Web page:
Consent review – a horribly timeless tale of male sexual violence

There is a lot that is timely about playwright Emma Dennis-Edwards’ one-off drama about sexual assault – and a lot that is horribly timeless. Anxiety about how YouTube misogynists might warp teenage minds is very much of this Andrew-Tate-on-trial moment. But the way power dynamics play out to protect perpetrators and silence victims? That goes way back.

Lashay Anderson stars as Natalie, a confident scholarship student at an elite private school, which only recently began admitting girls to its sixth form. When she is named captain of the debate team it is notable, first because she is the only girl ever to have held the title and, second, because – in a moment of plot foreshadowing – her inaugural speech is being covertly filmed. What is the look in that boy’s eyes as he frames Natalie in his cameraphone viewfinder? Puppy love? Base hormonal lust? Or something else?

The boy is Archie (Tom Victor), the twin brother of Natalie’s best pal Alice (Rhea Norwood), and Natalie’s crush. Archie and Natalie exchange flirtatious texts and selfies in the run-up to the twins’ much-anticipated 18th birthday pool party that weekend. There will be booze, banter and even a sprinkling of class As. It is not quite a Euphoria-worthy bacchanal, but they are trying.

The party is also a main topic among Archie’s male friendship group – although “friendship” is probably too grand a word to describe their jostling, crude interactions. The lads’ WhatsApp group is always popping off with degrading comments about women and boasts of (imaginary) sexual encounters. In one efficiently intersectional insult, Raffy (Ty Tennant, his hair an apt shade of Slytherin blond) accuses Natalie, who is black and from a less monied background, of “trying to get Markled”.

To adult ears, this is all rather pathetic, but Consent does a good job of illustrating the very real pressure that peers exert – a pressure that is more inescapable than ever, thanks to the constant pinging of message notifications. For the unathletic Archie, sexual conquest seems the only way to gain social status and self-worth. It’s The Inbetweeners again – only this time played as tragedy, not farce.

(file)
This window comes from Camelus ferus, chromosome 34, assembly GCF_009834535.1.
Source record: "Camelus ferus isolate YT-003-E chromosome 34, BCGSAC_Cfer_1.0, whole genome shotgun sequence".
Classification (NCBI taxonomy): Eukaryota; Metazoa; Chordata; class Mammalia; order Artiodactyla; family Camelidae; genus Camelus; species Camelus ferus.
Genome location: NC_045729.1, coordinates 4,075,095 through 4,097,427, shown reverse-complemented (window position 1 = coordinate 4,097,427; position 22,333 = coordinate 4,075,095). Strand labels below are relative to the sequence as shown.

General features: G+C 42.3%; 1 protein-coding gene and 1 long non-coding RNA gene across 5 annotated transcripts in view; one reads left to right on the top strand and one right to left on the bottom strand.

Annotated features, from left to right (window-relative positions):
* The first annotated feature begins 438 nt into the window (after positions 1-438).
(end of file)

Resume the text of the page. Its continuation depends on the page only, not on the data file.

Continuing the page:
Dennis-Edwards’ technique of bringing phone-screen chatter alive by having the other boys appear in Archie’s bedroom is a little stagey, but comes into its own when they start swapping porn clips. The sight of the group, sitting side-by-side, unbuttoning their trousers in unison, reveals this homosocial ritual for what it is: soggy biscuit for the digital age.

There is a fine line to walk here between understanding the root causes of male sexual violence – not least by confronting the uncomfortable reality that every rapist is someone’s son/boyfriend/brother/father – and excusing wrong-doers. That Consent walks that line so well is down to Dennis-Edwards’ careful structuring and the performances of the young cast, particularly newcomer Victor. He makes Archie believable as – simultaneously – a confused, fearful child and a dangerously self-pitying man.

Consent also understands that an incident of sexual violence can cause ripples of harm beyond the immediate circle of those involved. In the aftermath of her assault, Natalie has one stridently protective friend, Lily (Nell Barlow), who urges her to report it. Lily’s moral outrage is well placed, but also seemingly destined to collide with the reality of rape culture in England and Wales, where fewer than 1% of reported rapes result in conviction.

True responsibility for this state of affairs lies not with Lily, of course, nor even with Archie and his gleefully misogynistic mates, but with grownups like the school’s headteacher who, typically, is much more interested in ensuring his pupils understand the meaning of “discretion” than the meaning of “consent”. The casting of Kimberley Nixon from student sitcom Fresh Meat as Natalie’s ineffectual teacher serves as an implicit reminder that grownups were once vulnerable, trusting teens, too. Shouldn’t our own experience have taught us to do better by our charges?

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Interestingly, Consent leaves off where many others pick up; with Natalie finding the courage (and evidence) to report her assault to the police. Does this distant glimmer of something resembling justice constitute a happy ending? Lily might believe so, but anyone who saw Lucy Kirkwood’s astounding Maryland last year (still on iPlayer), or Unbelievable (still on Netflix), or who has followed, with horror, the trial of yet another Met police officer charged with rape, will not be so comforted.

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